The egg is a banal subject with a distinct shape but almost no surface detail, which is why I chose it. The assignment was about the light not about the egg. Photography, unlike most other graphic media, always starts with a subject. I wanted my students to learn how to look beyond the subject when composing their photographs by learning how to integrate the shape of the egg with the shapes made by light and shadow. One of the greatest masters of this technique was Cartier-Bresson, whose images always contained very specific subject matter, but had a composition structurally built upon light, shadow, and movement.
My X-T1 was back from the shop so I pressed it into service for this project. I started using the 60mm macro, but quickly switched over to the 35mm because the 60mm had a lot of trouble focusing on the egg. (I wonder if the Zeiss macro will be better.) To get in close I used a Nikon 4T close-up lens on the 35mm. I had the camera set to shoot jpg and RAW in a square format with the profile set to black and white. This allowed me to see exactly what I was getting and gave me a reference black and white jpg to use later in post-processing. Being able to set my camera up this way is one reason I like using the Fuji X series. I'm beginning to use the Fuji X cameras as digital replacements for my old Hasselblad 500CM.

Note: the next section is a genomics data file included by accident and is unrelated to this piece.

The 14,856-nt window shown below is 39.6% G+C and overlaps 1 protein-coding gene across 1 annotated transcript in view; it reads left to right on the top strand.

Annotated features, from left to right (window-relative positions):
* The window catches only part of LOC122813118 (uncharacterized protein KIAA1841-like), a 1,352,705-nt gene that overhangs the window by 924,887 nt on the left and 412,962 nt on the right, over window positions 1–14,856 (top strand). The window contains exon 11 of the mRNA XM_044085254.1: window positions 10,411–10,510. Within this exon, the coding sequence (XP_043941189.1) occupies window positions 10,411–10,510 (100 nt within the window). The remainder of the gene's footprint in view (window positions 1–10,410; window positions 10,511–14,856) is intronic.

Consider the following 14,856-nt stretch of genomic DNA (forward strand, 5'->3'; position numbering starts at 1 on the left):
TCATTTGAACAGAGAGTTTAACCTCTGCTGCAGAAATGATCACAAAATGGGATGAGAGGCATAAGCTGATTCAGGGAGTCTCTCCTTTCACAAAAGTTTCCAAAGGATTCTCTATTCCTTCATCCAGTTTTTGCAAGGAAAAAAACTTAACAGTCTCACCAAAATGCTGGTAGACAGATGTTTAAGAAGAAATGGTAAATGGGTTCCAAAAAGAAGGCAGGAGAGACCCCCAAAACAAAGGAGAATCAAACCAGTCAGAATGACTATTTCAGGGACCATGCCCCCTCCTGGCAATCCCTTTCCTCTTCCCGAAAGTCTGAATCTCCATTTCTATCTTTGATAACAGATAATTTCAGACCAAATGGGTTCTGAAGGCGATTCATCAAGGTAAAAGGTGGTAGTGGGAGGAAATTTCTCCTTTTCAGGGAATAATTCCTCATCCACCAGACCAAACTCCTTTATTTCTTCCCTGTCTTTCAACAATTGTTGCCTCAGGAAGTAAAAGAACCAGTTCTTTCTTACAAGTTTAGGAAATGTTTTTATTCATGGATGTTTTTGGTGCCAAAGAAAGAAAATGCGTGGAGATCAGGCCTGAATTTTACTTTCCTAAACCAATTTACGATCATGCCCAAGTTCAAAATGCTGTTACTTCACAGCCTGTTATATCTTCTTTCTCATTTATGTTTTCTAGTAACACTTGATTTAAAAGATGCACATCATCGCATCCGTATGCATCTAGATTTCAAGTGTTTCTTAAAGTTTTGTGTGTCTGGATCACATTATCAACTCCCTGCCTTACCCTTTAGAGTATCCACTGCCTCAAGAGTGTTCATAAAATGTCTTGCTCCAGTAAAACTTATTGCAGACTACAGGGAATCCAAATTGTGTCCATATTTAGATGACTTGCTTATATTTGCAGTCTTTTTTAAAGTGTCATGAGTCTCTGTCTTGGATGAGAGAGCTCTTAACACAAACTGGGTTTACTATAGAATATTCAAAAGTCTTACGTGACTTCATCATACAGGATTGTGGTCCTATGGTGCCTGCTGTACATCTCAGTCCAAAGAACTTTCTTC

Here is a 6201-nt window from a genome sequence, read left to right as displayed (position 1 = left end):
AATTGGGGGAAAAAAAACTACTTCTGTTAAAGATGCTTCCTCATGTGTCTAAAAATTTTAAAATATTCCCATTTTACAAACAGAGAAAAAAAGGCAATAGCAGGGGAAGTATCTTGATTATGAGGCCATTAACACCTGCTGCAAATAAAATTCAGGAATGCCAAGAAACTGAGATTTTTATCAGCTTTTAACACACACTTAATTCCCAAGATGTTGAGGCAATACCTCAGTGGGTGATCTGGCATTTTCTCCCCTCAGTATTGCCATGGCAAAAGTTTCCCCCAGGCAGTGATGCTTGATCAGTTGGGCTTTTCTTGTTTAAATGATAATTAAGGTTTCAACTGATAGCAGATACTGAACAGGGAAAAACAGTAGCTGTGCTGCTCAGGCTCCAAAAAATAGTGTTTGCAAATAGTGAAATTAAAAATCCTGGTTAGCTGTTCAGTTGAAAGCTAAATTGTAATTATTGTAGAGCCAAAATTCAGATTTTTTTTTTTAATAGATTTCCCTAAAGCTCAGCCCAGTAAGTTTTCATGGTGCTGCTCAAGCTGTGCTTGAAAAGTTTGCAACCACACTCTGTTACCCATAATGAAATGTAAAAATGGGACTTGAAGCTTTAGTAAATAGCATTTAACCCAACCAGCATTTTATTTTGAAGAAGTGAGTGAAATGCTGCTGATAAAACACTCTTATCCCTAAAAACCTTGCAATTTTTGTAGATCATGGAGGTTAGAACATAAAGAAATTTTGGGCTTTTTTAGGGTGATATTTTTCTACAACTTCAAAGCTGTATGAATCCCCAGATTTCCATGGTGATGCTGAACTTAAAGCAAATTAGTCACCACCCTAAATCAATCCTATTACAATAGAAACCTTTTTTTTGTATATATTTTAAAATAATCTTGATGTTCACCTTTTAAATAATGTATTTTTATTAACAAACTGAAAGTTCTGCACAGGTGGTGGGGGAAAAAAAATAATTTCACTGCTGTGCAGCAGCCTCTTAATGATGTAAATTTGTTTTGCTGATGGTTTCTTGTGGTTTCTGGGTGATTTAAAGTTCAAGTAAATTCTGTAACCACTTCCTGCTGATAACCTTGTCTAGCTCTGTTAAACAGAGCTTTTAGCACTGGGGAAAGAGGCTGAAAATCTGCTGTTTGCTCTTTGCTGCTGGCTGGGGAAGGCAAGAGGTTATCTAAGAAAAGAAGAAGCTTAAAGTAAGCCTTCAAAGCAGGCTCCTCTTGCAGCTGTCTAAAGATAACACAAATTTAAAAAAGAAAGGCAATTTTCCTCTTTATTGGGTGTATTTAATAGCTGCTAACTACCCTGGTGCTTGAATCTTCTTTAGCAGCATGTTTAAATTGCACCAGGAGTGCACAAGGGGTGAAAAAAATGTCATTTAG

If any of you want to give this project a try and send in a photo, I can assemble some of them into a future blog post. It would be interesting to see the different ways photographers interpret pure light.
|All the images were taken on the same white background. Tone, even dead black and pure white, was caused by controlling the relative exposures of the shadows and highlights.|